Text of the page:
On the other hand, Africa, a region whose tourism potential is vastly underrated, continues to capitalise on its natural fauna with sustainable jungle safari properties that barely touch the ground – and that is the aim. Light living in the wilderness of Serengeti and viewing the majestic animals from the comforts of modern camps is increasingly a preferred option for seasoned travellers.
Few luxury travel operators do it better than AndBeyond, whose contemporary interpretation of the classic animal safaris in the eastern and southeastern parts of Africa are designed for those who want to experience nature up-close but without disturbing it. Its Sossusvlei Desert Lodge in the world’s oldest living desert – Namib Desert – is a sophisticated luxury accommodation. Powered through solar panels, the property offers visitors a glimpse of the mystical dark skies as well as local fauna in one of Africa’s most dramatic terrains.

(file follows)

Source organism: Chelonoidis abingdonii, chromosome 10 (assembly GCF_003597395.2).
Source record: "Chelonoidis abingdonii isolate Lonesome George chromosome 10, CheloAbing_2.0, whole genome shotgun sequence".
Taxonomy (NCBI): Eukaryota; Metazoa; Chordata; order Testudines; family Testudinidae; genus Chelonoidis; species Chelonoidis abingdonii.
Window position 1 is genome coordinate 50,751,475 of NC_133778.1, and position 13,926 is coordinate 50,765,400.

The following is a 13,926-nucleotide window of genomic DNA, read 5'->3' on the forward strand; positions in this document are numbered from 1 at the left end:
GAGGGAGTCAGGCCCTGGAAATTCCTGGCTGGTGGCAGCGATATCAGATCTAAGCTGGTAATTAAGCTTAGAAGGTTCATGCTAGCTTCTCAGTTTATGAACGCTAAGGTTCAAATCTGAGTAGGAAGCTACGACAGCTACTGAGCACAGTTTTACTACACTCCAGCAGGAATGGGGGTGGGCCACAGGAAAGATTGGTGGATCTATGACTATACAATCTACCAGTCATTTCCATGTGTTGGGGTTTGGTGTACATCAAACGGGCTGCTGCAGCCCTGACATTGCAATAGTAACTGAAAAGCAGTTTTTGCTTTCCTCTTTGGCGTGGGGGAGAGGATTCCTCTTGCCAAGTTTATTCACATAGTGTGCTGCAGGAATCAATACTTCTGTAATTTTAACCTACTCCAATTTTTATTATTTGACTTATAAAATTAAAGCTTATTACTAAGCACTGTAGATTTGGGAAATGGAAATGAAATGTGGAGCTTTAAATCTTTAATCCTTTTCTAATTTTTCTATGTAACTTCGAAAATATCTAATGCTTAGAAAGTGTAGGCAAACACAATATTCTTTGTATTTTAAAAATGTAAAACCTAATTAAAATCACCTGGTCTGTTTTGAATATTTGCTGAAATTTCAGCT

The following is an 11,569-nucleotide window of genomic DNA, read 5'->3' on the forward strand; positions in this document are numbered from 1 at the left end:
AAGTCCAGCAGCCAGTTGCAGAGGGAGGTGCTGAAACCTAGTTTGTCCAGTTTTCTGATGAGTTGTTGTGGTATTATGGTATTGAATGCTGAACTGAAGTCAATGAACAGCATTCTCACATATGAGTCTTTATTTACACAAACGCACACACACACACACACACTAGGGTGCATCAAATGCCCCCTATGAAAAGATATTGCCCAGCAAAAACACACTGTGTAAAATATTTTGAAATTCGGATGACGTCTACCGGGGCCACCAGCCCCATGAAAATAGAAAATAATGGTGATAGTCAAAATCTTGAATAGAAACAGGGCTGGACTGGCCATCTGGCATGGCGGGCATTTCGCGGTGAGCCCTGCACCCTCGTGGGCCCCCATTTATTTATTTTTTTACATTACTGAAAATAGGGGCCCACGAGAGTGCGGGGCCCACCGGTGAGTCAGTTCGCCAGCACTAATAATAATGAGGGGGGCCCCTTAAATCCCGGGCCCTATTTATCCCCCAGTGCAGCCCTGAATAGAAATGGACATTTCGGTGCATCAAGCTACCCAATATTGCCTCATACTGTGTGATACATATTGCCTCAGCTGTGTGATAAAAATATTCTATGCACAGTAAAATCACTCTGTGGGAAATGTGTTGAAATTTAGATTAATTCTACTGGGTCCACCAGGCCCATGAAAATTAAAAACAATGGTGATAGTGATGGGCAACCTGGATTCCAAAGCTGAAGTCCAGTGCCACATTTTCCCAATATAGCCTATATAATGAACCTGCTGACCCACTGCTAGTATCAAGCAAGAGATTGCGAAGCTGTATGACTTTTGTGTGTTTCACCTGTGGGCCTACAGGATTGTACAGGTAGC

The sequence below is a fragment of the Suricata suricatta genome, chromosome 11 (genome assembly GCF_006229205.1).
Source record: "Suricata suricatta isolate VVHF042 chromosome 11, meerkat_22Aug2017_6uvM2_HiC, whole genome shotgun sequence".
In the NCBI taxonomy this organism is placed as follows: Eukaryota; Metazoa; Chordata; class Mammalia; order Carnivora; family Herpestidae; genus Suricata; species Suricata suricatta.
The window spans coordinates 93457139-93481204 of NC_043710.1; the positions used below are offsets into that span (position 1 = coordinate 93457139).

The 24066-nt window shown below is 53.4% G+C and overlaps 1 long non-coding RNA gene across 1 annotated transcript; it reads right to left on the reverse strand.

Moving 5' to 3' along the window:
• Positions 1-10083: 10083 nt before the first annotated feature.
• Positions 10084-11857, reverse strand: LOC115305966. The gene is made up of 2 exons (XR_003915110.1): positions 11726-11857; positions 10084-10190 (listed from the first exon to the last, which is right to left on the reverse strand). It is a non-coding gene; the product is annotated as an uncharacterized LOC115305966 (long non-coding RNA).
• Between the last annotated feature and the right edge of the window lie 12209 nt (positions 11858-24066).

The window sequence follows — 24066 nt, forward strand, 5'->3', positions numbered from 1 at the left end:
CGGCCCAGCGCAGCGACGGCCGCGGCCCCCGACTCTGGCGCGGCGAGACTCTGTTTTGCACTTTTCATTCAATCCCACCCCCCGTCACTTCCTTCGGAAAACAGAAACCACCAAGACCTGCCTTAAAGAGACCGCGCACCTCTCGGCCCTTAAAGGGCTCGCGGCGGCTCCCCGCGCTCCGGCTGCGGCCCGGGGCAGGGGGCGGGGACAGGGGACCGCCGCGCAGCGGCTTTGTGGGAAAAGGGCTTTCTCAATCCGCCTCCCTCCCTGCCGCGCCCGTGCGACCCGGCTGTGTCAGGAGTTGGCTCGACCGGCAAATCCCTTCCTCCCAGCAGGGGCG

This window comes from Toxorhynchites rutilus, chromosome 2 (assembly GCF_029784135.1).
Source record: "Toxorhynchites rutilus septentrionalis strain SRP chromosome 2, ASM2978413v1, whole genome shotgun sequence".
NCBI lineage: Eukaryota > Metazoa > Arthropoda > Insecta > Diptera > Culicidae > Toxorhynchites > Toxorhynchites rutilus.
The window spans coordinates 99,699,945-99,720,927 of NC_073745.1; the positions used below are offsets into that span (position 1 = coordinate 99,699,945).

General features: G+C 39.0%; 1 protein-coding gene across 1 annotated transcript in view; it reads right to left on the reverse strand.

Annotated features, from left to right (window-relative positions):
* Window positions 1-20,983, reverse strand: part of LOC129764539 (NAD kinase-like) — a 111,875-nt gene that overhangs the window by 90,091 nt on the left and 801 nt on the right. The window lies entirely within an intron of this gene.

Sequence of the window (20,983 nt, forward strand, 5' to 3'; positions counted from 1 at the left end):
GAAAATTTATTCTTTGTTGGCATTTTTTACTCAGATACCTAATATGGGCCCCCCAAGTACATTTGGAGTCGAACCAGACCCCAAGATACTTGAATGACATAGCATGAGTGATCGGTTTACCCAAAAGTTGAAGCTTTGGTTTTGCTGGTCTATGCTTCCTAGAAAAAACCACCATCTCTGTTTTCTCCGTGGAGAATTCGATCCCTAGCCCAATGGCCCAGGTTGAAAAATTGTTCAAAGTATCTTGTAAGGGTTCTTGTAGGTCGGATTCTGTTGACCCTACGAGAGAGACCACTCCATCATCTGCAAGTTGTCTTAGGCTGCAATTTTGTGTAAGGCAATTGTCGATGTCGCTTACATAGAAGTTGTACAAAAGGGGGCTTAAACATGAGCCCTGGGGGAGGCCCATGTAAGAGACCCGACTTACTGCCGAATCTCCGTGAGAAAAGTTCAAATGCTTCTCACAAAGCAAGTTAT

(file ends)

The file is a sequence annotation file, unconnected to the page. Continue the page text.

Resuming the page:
Even as the travel industry and spirited travellers continue to be disappointed with the ever-evolving travel restrictions, optimism remains for a strong rebound. And when that happens, things would have changed for the better. “The hospitality sector is recalibrating itself with a definitive rethinking of ethical and social tourism that will reap the benefits of catering to ‘experience collectors’,” said Wells.
By Stacy Lim